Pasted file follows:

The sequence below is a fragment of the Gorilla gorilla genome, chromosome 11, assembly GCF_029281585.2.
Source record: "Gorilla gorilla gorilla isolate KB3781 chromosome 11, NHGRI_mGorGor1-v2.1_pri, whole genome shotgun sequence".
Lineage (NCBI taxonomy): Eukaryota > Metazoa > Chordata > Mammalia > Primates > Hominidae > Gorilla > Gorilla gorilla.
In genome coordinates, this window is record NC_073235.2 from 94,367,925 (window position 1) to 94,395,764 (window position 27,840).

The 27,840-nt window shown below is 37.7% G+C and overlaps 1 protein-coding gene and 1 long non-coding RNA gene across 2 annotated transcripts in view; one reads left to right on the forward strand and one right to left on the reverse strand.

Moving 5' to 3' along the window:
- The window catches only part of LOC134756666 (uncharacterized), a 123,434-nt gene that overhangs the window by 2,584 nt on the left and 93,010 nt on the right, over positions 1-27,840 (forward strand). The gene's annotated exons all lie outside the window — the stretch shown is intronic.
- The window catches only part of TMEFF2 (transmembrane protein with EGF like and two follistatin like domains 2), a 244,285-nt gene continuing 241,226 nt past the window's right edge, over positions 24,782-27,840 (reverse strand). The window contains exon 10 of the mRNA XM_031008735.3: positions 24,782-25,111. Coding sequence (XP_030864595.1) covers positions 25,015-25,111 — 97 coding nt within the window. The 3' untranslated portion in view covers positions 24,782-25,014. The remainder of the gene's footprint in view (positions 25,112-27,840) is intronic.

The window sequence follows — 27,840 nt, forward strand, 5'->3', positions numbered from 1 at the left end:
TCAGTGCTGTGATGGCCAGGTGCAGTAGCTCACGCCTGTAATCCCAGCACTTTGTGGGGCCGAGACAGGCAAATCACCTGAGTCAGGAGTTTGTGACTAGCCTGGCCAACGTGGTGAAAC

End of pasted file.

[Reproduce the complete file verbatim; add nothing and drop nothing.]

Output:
The sequence below is a fragment of the Gorilla gorilla genome, chromosome 11, assembly GCF_029281585.2.
Source record: "Gorilla gorilla gorilla isolate KB3781 chromosome 11, NHGRI_mGorGor1-v2.1_pri, whole genome shotgun sequence".
Lineage (NCBI taxonomy): Eukaryota > Metazoa > Chordata > Mammalia > Primates > Hominidae > Gorilla > Gorilla gorilla.
In genome coordinates, this window is record NC_073235.2 from 94,367,925 (window position 1) to 94,395,764 (window position 27,840).

The 27,840-nt window shown below is 37.7% G+C and overlaps 1 protein-coding gene and 1 long non-coding RNA gene across 2 annotated transcripts in view; one reads left to right on the forward strand and one right to left on the reverse strand.

Moving 5' to 3' along the window:
- The window catches only part of LOC134756666 (uncharacterized), a 123,434-nt gene that overhangs the window by 2,584 nt on the left and 93,010 nt on the right, over positions 1-27,840 (forward strand). The gene's annotated exons all lie outside the window — the stretch shown is intronic.
- The window catches only part of TMEFF2 (transmembrane protein with EGF like and two follistatin like domains 2), a 244,285-nt gene continuing 241,226 nt past the window's right edge, over positions 24,782-27,840 (reverse strand). The window contains exon 10 of the mRNA XM_031008735.3: positions 24,782-25,111. Coding sequence (XP_030864595.1) covers positions 25,015-25,111 — 97 coding nt within the window. The 3' untranslated portion in view covers positions 24,782-25,014. The remainder of the gene's footprint in view (positions 25,112-27,840) is intronic.

The window sequence follows — 27,840 nt, forward strand, 5'->3', positions numbered from 1 at the left end:
TCAGTGCTGTGATGGCCAGGTGCAGTAGCTCACGCCTGTAATCCCAGCACTTTGTGGGGCCGAGACAGGCAAATCACCTGAGTCAGGAGTTTGTGACTAGCCTGGCCAACGTGGTGAAAC